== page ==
These multiparty governments do not constitute formal coalitions, but involve confidence and supply arrangements with agreements on the issues on which they support the government and latitude to vote as they please on other issues.
Secondly, these governments have turned out to be stable, because the voters punish MPs who overplay their hand. Only once have early elections taken place since the introduction of MMP.
Interestingly, the two major parties have continued to receive most votes, amounting together to 75 percent to 80 percent of the electorate. But parliament has become much more diverse. Around 50 percent of MPs are female. And despite the loss of the seats reserved for Maori – 16 percent of the overall population – Maori MPs now constitute 20 percent of the total. Pasifika MPs equal seven percent as against five percent of the population, while LBGTQ MPs make up 11 percent of the total.
In conclusion, under MMP, government policy is closer to what voters think. And while multiparty discussion slows down procedures, this may actually be a good thing in New Zealand, where legislation was often adopted rather too hastily in the past. Yet parliament can move fast where needed, as shown by Covid-19 legislation, adopted within the space of a week.
A tradition of welcoming democratic and social reform
The confirmatory referendum held in 2011 showed that people in Aotearoa are generally happy with the MMP electoral system: the majority in favour of retaining MMP rose to 58 percent as against 54 percent in the 1993 referendum. That is not to say the current system couldn’t be improved; the 5 percent threshold for representation may be too high since no new party has managed to break through and the impact of voting in marginal seats is ticklish.
Like the UK, New Zealand has no codified constitution, and it inherited the Westminster style of Parliament and the FPTP system, albeit minus a second chamber. But it also has a tradition of progressive democratic and social reform. It was the first country to grant women the vote (in 1893), it was a forerunner (along with Sweden) in introducing a comprehensive welfare system, and it is the first, perhaps the only, former colony to institute land tribunals to examine the longstanding grievances of the indigenous population at the loss of their ancestral lands and their fishing and other rights. So perhaps it is not surprising that it managed to change peacefully and democratically from FPTP to PR.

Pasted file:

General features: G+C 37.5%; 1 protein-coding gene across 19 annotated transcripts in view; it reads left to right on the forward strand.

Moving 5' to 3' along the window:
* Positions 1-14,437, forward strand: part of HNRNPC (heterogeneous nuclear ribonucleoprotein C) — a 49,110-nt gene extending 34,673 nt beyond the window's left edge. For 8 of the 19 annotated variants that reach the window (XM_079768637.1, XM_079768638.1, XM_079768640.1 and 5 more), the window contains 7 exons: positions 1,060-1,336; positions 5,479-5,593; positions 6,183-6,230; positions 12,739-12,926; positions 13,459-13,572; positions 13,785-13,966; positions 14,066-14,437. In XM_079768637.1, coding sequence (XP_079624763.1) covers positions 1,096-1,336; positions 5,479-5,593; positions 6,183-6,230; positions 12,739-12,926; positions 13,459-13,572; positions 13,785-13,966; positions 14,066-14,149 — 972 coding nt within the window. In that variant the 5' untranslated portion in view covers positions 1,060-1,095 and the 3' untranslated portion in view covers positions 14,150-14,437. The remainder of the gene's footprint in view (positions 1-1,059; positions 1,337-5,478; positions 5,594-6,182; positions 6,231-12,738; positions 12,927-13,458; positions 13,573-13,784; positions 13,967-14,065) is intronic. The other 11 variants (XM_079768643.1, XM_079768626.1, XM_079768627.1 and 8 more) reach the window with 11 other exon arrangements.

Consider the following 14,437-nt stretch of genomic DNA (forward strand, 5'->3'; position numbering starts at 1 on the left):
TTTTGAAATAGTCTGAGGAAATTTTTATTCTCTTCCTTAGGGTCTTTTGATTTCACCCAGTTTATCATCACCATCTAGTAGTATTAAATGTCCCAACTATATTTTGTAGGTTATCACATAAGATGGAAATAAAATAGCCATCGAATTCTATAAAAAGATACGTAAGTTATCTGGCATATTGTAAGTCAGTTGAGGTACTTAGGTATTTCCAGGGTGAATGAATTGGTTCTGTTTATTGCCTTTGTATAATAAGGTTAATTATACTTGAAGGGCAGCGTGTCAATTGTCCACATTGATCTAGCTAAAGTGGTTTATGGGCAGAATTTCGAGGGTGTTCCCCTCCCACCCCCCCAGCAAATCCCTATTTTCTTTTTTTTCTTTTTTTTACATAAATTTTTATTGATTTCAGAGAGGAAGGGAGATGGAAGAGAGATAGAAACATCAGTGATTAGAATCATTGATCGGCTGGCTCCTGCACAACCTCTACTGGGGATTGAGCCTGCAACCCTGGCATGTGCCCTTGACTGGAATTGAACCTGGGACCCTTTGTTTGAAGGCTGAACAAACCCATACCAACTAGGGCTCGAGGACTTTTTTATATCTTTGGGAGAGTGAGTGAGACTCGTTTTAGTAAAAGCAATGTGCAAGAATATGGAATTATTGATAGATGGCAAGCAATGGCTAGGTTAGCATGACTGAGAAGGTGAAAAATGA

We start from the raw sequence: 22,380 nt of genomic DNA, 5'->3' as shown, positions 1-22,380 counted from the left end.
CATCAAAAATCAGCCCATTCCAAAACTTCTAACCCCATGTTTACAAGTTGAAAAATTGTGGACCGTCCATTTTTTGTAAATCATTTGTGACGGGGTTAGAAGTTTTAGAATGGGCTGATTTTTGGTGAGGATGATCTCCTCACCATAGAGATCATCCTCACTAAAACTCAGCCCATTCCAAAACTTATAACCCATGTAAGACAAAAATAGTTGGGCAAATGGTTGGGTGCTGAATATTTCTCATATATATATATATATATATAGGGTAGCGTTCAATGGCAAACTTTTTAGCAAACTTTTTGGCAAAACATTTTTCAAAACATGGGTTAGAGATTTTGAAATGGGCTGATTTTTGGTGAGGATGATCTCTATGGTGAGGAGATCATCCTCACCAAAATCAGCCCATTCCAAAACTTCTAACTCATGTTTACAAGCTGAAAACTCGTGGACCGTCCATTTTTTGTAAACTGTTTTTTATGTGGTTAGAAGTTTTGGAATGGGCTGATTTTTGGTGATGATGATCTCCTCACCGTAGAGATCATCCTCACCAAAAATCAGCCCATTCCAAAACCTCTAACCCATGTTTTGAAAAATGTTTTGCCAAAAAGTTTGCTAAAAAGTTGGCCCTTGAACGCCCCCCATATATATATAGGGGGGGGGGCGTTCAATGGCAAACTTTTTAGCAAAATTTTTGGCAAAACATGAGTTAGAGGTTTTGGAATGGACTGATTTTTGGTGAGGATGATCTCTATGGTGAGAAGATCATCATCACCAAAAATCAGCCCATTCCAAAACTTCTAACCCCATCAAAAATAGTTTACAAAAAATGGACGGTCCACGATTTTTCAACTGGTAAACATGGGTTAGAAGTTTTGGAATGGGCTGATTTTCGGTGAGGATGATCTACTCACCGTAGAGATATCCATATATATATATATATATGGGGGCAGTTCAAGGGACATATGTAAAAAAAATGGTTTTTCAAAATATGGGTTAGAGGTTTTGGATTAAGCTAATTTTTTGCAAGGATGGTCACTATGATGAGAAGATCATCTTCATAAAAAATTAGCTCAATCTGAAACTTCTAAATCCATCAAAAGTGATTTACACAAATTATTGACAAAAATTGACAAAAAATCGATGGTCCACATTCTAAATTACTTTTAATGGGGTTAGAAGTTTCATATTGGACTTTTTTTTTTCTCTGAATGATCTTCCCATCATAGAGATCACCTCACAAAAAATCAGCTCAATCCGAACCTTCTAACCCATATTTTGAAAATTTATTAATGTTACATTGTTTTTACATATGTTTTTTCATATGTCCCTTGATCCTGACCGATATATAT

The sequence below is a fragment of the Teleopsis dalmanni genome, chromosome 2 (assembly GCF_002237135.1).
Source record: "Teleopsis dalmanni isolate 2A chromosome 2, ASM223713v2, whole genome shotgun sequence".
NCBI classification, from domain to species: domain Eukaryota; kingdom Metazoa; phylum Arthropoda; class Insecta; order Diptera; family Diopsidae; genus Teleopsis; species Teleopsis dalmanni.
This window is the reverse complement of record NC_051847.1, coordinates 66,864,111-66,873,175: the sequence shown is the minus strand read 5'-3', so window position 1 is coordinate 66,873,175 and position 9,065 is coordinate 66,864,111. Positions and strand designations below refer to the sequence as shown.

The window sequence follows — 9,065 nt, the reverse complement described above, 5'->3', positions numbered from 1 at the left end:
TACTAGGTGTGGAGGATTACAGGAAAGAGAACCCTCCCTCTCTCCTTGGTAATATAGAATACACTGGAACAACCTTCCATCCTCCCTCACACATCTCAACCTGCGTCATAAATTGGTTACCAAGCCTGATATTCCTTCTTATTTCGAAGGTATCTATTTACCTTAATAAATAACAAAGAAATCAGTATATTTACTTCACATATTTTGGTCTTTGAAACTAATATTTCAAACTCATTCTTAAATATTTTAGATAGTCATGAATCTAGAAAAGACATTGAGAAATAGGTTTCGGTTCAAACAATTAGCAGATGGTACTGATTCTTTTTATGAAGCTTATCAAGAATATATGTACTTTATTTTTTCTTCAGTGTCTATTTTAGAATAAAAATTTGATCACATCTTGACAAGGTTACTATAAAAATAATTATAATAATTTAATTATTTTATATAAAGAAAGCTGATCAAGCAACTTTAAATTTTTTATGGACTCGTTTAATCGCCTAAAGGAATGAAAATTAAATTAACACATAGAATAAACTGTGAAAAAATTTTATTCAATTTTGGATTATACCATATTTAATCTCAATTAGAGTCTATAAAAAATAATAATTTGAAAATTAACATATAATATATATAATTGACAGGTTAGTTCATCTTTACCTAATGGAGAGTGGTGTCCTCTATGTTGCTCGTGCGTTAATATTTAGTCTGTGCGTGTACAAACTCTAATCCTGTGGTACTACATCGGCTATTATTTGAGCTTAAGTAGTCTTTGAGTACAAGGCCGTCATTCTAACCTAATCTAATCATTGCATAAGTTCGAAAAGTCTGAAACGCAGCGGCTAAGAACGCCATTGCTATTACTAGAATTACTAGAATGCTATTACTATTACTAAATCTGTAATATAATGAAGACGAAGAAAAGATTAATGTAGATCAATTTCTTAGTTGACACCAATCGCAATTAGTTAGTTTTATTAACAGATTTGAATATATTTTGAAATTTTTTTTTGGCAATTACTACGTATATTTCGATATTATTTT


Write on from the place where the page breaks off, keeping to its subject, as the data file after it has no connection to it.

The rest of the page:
Time for change in the ‘Mother of Parliaments’?
The UK is an old and respected democracy that boasts Westminster as the ‘Mother of Parliaments’. Yet its reputation for wise governance has been dilapidated and its capital of trust squandered by the present leaders. Many people in this country do not engage with politics at all, and those who do are highly polarised, a situation made worse by our FPTP system.
It is true that, unlike the UK, Aotearoa is a young and agile country, which makes the introduction of change an easier undertaking. But all recent experience suggests that the UK’s cloak of tradition is now grown quite threadbare, and so the time is surely ripe to demand a fairer, more democratic electoral system that delivers better-conceived policy and more civil political debate. The example set by New Zealand is one that could and should be followed here.
And in the battle to reset British democracy, to refresh our country’s democratic credentials, as Aotearoa has shown us, grassroots activists can play a pivotal role.
The full session with Professor Geddis can be viewed here: